Director Michel Gondry's taste for dressing up his films with stop-motion animation runs riot in this eye-gougingly twee romantic drama.
Colin (Romain Duris) is looking for love and meets Chloé (Audrey Tautou), but her (ridiculous) illness threatens their happiness and takes the film to new levels of teeth-grinding annoyance.
It's a world of tiny humans in mouse costumes who perform household tasks, a big insufferable French episode of Bagpuss whose off-the-scale quirkiness comes off like Gondry trying to bring the lyrics of Lucy in the Sky with Diamonds to life.
It's a romance at heart, but it drowns in Gondry's frippery, and once the novelty wears off (which doesn't take long) there's absolutely nothing left.
The version released in France runs more than half an hour longer, so be thankful for small mercies.
See it if you liked: The Science of Sleep, Eternal Sunshine of the Spotless Mind
The Nut Job (U, 86 mins)
Director: Peter Lepeniotis
You won't find likeable characters or plot in The Nut Job, and it's not nice to look at, so it's difficult to see what this feeble animated effort has going for it.
Surly (Will Arnett) is a squirrel who likes to look out for number one, and he comes up against the local park-life (led by Liam Neeson's racoon) who want to stock up for winter.
The result is a heist on a nut shop, which also happens to be the base for human bank robbers casing a joint across the street, but most of the time is wasted on politics and doubles crosses coupled with bad puns.
Lots of animals being propelled through the air makes for chaotic viewing and it's very difficult to shake the fact that we're watching animated vermin.
See it if you liked: Over the Hedge, Free Birds, Ratatouille
Planes 2: Fire and Rescue (U, 84 mins)
Director: Bobs Gannaway
This third generation rip-off - a sequel to a spin-off to an original (Cars) that was never any good to begin with - defies all expectations by being marginally less terrible than the first film.
It's a bizarrely conceived world populated entirely by planes and cars, where flying champ Dusty (voiced by Dane Cook) develops a mechanical problem that means he can no longer race and so he trains to become a fire-fighter.
The animation quality is up a few notches and there's at least a semblance of a plot, but while you'd struggle to actually describe it as good, it's a step in the right direction.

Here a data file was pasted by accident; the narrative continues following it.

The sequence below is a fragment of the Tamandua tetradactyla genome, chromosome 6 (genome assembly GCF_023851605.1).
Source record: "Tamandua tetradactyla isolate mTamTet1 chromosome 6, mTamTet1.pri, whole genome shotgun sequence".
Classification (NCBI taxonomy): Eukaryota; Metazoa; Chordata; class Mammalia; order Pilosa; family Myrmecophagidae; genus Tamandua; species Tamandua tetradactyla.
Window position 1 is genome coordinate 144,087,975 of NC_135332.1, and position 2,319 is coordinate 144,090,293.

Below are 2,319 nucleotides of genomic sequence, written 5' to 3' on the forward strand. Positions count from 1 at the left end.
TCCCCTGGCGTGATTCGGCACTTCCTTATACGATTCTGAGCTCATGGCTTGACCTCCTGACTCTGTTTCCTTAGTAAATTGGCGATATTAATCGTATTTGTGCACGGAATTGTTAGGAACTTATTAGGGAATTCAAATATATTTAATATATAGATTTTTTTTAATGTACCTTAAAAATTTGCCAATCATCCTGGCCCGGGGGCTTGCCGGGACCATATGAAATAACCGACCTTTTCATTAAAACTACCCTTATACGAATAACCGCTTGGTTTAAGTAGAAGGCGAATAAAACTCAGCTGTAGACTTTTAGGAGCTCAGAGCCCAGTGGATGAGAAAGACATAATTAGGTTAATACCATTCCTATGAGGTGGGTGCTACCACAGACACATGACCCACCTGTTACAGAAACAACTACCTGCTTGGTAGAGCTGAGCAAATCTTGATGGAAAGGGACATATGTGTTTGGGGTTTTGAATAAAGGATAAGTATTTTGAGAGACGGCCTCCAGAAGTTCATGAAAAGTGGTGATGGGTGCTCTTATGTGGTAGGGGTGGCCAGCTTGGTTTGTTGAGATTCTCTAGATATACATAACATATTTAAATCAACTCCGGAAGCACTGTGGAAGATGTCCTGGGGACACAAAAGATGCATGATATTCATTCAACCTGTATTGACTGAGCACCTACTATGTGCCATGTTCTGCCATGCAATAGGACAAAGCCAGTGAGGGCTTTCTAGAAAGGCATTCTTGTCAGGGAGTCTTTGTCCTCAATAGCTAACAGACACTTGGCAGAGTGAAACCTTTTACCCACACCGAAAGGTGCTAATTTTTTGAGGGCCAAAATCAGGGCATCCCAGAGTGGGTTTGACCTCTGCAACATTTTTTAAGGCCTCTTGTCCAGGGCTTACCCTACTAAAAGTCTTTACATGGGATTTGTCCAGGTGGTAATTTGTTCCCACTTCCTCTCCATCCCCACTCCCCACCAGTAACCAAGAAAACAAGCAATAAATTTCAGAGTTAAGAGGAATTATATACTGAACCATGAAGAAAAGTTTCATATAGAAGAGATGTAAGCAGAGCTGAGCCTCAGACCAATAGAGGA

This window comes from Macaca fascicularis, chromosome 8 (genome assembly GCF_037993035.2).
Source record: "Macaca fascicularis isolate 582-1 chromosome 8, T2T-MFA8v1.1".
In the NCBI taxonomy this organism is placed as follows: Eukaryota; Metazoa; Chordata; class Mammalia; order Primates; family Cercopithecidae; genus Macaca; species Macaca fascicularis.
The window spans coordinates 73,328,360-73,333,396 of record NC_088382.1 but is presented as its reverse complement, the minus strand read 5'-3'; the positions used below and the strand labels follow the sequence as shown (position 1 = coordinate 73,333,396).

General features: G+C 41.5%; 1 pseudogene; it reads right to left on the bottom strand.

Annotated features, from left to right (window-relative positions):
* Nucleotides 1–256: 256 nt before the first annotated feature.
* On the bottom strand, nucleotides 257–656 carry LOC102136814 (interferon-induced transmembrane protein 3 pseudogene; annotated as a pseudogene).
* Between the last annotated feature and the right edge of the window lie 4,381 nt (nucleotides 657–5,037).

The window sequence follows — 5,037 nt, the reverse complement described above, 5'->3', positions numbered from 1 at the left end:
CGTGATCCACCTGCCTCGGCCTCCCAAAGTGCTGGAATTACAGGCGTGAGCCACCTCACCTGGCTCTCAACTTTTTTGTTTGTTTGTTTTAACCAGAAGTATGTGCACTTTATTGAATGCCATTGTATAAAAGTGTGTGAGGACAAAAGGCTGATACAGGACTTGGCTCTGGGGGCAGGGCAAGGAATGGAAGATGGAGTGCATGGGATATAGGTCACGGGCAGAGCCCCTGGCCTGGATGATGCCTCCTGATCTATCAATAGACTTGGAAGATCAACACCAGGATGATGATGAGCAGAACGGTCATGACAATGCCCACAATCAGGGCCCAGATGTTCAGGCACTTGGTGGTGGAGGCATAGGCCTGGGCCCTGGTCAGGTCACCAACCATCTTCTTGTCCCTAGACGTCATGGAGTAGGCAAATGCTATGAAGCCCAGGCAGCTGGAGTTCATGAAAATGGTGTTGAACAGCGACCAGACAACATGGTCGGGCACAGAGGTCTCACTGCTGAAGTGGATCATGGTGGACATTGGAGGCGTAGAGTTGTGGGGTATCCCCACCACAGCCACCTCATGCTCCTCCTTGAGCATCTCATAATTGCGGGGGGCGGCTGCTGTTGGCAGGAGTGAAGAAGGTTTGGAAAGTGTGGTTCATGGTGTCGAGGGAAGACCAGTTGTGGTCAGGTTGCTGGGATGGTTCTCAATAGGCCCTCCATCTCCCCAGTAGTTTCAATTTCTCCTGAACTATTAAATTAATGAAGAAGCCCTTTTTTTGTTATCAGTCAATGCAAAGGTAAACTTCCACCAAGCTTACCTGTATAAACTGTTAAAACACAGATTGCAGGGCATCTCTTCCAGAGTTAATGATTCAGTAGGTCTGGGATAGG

See it if you liked: Planes, Cars, Cars 2
The Deer Hunter (18, 176 mins)
Director: Michael Cimino
Michael Cimino's sprawling 1978 tale of a blue-collar Pennsylvania community and the way it's affected by the war in Vietnam returns to cinemas thanks to Glasgow distributors Park Circus.
With stunning performances from Robert De Niro, Meryl Streep and an Oscar-winning Christopher Walken, this is compelling, bruising and emotionally draining stuff.
Several scenes have passed into film lore and while there have been many imitators over the years, none have come close to matching its power.
A Promise (12A, 98 mins)
Director: Patrice Leconte
A young engineer (Scottish Game of Thrones actor Richard Madden) in pre-WWI Germany rises fast working for Alan Rickman's steel tycoon, with well-worn complications arising when he meets Rickman's much younger wife (Rebecca Hall). This English-language French drama suffers from slightly over-caffeineted camera work and music for what is a stiff setting, but it gets to the point in quick order and offers some growing intrigue for a while before hitting autopilot about two-thirds in.
If it never quite delivers the required levels of passion or conflict, at least Hall brings vigour to an otherwise deliberately staid affair and she should keep you watching long after interest elsewhere has waned.
See it if you liked: In Secret, Anna Karenina, The Book Thief